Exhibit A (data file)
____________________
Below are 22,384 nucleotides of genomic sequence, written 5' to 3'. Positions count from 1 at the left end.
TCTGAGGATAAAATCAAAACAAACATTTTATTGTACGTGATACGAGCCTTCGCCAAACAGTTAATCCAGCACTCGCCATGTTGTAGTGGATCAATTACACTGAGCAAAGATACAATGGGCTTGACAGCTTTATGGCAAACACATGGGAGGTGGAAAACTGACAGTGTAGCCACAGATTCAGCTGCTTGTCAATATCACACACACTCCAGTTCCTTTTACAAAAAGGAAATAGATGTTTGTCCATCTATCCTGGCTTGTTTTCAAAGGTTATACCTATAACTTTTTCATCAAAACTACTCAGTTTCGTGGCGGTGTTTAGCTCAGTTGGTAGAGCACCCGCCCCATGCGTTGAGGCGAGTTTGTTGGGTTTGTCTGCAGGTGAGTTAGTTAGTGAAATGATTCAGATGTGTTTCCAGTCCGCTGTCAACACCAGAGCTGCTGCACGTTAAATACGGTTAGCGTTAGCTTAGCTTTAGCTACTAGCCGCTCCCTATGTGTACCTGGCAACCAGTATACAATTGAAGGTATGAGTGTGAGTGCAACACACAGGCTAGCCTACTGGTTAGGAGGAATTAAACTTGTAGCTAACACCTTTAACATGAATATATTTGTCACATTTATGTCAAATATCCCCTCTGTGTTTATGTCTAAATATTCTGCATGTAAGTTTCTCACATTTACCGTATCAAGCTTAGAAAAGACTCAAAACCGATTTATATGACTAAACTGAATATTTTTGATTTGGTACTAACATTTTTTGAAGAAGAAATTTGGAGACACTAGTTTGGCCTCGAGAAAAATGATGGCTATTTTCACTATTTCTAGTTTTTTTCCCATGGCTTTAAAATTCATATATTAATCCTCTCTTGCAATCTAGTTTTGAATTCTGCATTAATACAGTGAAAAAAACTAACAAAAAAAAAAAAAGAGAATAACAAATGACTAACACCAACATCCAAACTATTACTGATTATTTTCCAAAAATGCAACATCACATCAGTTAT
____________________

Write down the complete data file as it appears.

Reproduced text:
Below are 22,384 nucleotides of genomic sequence, written 5' to 3'. Positions count from 1 at the left end.
TCTGAGGATAAAATCAAAACAAACATTTTATTGTACGTGATACGAGCCTTCGCCAAACAGTTAATCCAGCACTCGCCATGTTGTAGTGGATCAATTACACTGAGCAAAGATACAATGGGCTTGACAGCTTTATGGCAAACACATGGGAGGTGGAAAACTGACAGTGTAGCCACAGATTCAGCTGCTTGTCAATATCACACACACTCCAGTTCCTTTTACAAAAAGGAAATAGATGTTTGTCCATCTATCCTGGCTTGTTTTCAAAGGTTATACCTATAACTTTTTCATCAAAACTACTCAGTTTCGTGGCGGTGTTTAGCTCAGTTGGTAGAGCACCCGCCCCATGCGTTGAGGCGAGTTTGTTGGGTTTGTCTGCAGGTGAGTTAGTTAGTGAAATGATTCAGATGTGTTTCCAGTCCGCTGTCAACACCAGAGCTGCTGCACGTTAAATACGGTTAGCGTTAGCTTAGCTTTAGCTACTAGCCGCTCCCTATGTGTACCTGGCAACCAGTATACAATTGAAGGTATGAGTGTGAGTGCAACACACAGGCTAGCCTACTGGTTAGGAGGAATTAAACTTGTAGCTAACACCTTTAACATGAATATATTTGTCACATTTATGTCAAATATCCCCTCTGTGTTTATGTCTAAATATTCTGCATGTAAGTTTCTCACATTTACCGTATCAAGCTTAGAAAAGACTCAAAACCGATTTATATGACTAAACTGAATATTTTTGATTTGGTACTAACATTTTTTGAAGAAGAAATTTGGAGACACTAGTTTGGCCTCGAGAAAAATGATGGCTATTTTCACTATTTCTAGTTTTTTTCCCATGGCTTTAAAATTCATATATTAATCCTCTCTTGCAATCTAGTTTTGAATTCTGCATTAATACAGTGAAAAAAACTAACAAAAAAAAAAAAAGAGAATAACAAATGACTAACACCAACATCCAAACTATTACTGATTATTTTCCAAAAATGCAACATCACATCAGTTAT